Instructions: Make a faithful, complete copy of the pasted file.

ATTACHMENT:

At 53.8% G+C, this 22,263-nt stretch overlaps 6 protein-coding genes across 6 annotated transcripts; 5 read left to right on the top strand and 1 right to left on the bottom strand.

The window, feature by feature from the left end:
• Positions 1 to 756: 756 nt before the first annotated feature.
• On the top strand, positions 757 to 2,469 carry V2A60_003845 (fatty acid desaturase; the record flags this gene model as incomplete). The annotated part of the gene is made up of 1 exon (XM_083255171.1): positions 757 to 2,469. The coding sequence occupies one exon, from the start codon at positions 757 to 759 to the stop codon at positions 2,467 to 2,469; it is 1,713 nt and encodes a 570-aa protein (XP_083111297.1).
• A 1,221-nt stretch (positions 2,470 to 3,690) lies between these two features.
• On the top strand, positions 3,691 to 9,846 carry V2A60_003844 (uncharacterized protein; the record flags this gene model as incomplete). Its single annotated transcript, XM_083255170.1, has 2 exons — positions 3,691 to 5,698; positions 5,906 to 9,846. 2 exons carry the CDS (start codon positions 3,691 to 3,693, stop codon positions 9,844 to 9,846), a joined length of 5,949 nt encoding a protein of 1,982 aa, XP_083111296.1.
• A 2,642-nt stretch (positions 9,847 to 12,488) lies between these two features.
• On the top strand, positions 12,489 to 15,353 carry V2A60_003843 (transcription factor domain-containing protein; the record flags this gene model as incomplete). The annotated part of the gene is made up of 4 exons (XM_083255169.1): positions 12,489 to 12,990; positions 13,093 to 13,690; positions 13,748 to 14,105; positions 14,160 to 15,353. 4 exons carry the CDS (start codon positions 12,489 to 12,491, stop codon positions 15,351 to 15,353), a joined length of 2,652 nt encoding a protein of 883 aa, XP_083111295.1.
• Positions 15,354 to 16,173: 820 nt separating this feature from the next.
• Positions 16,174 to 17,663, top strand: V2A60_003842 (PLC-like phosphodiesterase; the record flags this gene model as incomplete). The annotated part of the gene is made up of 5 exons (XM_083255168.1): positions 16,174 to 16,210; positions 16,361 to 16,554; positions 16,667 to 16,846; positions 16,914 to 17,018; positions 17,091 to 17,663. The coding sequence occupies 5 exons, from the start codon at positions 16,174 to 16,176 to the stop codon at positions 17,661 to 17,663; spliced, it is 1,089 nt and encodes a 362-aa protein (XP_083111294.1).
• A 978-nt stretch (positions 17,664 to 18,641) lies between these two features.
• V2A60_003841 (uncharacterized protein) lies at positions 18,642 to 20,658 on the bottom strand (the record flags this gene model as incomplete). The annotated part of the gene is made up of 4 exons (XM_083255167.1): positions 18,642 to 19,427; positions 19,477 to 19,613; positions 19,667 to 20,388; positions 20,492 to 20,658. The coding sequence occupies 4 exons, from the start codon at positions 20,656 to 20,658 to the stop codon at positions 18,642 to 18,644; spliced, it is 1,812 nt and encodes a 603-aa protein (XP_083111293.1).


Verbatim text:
At 53.8% G+C, this 22,263-nt stretch overlaps 6 protein-coding genes across 6 annotated transcripts; 5 read left to right on the top strand and 1 right to left on the bottom strand.

The window, feature by feature from the left end:
• Positions 1 to 756: 756 nt before the first annotated feature.
• On the top strand, positions 757 to 2,469 carry V2A60_003845 (fatty acid desaturase; the record flags this gene model as incomplete). The annotated part of the gene is made up of 1 exon (XM_083255171.1): positions 757 to 2,469. The coding sequence occupies one exon, from the start codon at positions 757 to 759 to the stop codon at positions 2,467 to 2,469; it is 1,713 nt and encodes a 570-aa protein (XP_083111297.1).
• A 1,221-nt stretch (positions 2,470 to 3,690) lies between these two features.
• On the top strand, positions 3,691 to 9,846 carry V2A60_003844 (uncharacterized protein; the record flags this gene model as incomplete). Its single annotated transcript, XM_083255170.1, has 2 exons — positions 3,691 to 5,698; positions 5,906 to 9,846. 2 exons carry the CDS (start codon positions 3,691 to 3,693, stop codon positions 9,844 to 9,846), a joined length of 5,949 nt encoding a protein of 1,982 aa, XP_083111296.1.
• A 2,642-nt stretch (positions 9,847 to 12,488) lies between these two features.
• On the top strand, positions 12,489 to 15,353 carry V2A60_003843 (transcription factor domain-containing protein; the record flags this gene model as incomplete). The annotated part of the gene is made up of 4 exons (XM_083255169.1): positions 12,489 to 12,990; positions 13,093 to 13,690; positions 13,748 to 14,105; positions 14,160 to 15,353. 4 exons carry the CDS (start codon positions 12,489 to 12,491, stop codon positions 15,351 to 15,353), a joined length of 2,652 nt encoding a protein of 883 aa, XP_083111295.1.
• Positions 15,354 to 16,173: 820 nt separating this feature from the next.
• Positions 16,174 to 17,663, top strand: V2A60_003842 (PLC-like phosphodiesterase; the record flags this gene model as incomplete). The annotated part of the gene is made up of 5 exons (XM_083255168.1): positions 16,174 to 16,210; positions 16,361 to 16,554; positions 16,667 to 16,846; positions 16,914 to 17,018; positions 17,091 to 17,663. The coding sequence occupies 5 exons, from the start codon at positions 16,174 to 16,176 to the stop codon at positions 17,661 to 17,663; spliced, it is 1,089 nt and encodes a 362-aa protein (XP_083111294.1).
• A 978-nt stretch (positions 17,664 to 18,641) lies between these two features.
• V2A60_003841 (uncharacterized protein) lies at positions 18,642 to 20,658 on the bottom strand (the record flags this gene model as incomplete). The annotated part of the gene is made up of 4 exons (XM_083255167.1): positions 18,642 to 19,427; positions 19,477 to 19,613; positions 19,667 to 20,388; positions 20,492 to 20,658. The coding sequence occupies 4 exons, from the start codon at positions 20,656 to 20,658 to the stop codon at positions 18,642 to 18,644; spliced, it is 1,812 nt and encodes a 603-aa protein (XP_083111293.1).